The GNU/Linux operating system has two principal advantages over Windows: entry cost, and freedom of use. The entry cost is $0, so we don't need to go much further. The more important issue from the long term perspective is freedom of use. While Microsoft has been busy inventing "license management" and "digital rights management" technologies to take away their user's control, the GNU/Linux operating system is released under a license (known as the GPL) which guarantees 4 freedoms for all users (quoting from the GNU project web site):
- The freedom to run the program, for any purpose (freedom 0).
- The freedom to study how the program works, and adapt it to your needs (freedom 1). Access to the source code is a precondition for this.
- The freedom to redistribute copies so you can help your neighbor (freedom 2).
- The freedom to improve the program, and release your improvements to the public, so that the whole community benefits (freedom 3). Access to the source code is a precondition for this.
Freedom 0 is the most important in this context, so I'll repeat it: The freedom to run the program, for any purpose
. You will find no such freedom in the Microsoft shrinkwrap license; on the contrary the terms of their licenses (especially when backed by intrusive new laws such as the DMCA) have become more and more about taking power away from the users and giving it to Microsoft, who get to decide how their operating systems can be used, and for what purposes they cannot be used. For most business users this isn't a problem, because their goals (to make money) are roughly aligned with Microsoft's and they have the resources to buy the additional privileges that used to be free, but organizations that want to use computers for social change are at a greater disadvantage.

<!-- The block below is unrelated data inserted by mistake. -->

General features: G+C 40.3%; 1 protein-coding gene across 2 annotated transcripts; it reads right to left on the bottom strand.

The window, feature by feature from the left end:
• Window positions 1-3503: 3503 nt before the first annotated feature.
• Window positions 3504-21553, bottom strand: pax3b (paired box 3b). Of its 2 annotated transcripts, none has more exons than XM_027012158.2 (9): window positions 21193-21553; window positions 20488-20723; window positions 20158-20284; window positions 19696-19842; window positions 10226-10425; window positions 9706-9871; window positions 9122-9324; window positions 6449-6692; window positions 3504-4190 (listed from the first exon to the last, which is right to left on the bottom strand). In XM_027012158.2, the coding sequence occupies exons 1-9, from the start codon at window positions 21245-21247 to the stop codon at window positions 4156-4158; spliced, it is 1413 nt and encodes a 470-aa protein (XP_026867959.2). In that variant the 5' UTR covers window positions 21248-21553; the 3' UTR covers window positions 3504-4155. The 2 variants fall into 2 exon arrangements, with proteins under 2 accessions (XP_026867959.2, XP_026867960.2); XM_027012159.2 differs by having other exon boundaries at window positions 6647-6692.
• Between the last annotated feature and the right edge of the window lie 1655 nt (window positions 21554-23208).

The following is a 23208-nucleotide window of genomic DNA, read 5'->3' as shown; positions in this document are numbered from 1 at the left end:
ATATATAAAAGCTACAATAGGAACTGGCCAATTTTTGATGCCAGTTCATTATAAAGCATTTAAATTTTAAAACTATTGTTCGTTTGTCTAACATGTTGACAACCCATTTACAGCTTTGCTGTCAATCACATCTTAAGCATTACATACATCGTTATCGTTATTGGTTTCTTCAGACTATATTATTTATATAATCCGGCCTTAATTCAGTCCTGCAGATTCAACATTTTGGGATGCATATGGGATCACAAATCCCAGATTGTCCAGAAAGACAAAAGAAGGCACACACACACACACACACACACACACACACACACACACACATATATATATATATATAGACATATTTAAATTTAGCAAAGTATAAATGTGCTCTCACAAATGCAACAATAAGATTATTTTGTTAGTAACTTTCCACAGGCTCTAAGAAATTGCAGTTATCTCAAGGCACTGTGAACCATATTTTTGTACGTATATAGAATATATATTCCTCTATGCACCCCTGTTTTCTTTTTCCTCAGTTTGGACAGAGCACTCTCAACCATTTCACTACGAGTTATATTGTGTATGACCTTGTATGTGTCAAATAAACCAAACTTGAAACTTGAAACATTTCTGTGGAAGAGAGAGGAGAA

They have less money and they are less likely to be using their computers for purposes that Microsoft agrees are appropriate. The faculty senate of SUNY Buffalo recently passed a resolution
that enumerates many of the problems with lack of freedom of use of Microsoft software, and calls for increased use of Free and Open Source software at the uniiversity.
Given the cost and freedom benefits of Free Software in general, and GNU/Linux in particular, it would seem to be an obvious conclusion (at least in theory) to immediately dump all proprietary software and use only Free Software. While this is a laudable long-term goal it may not be feasible in the short term. The problem is that many organizations and people have invested tremendous quantities of time and effort to learn how to use proprietary software tools effectively, and these skills and techniques will need to be transitioned over to different Free Software tools, which will cost time and money. This is one key reason that GNU/Linux is often called unfit for desktop use.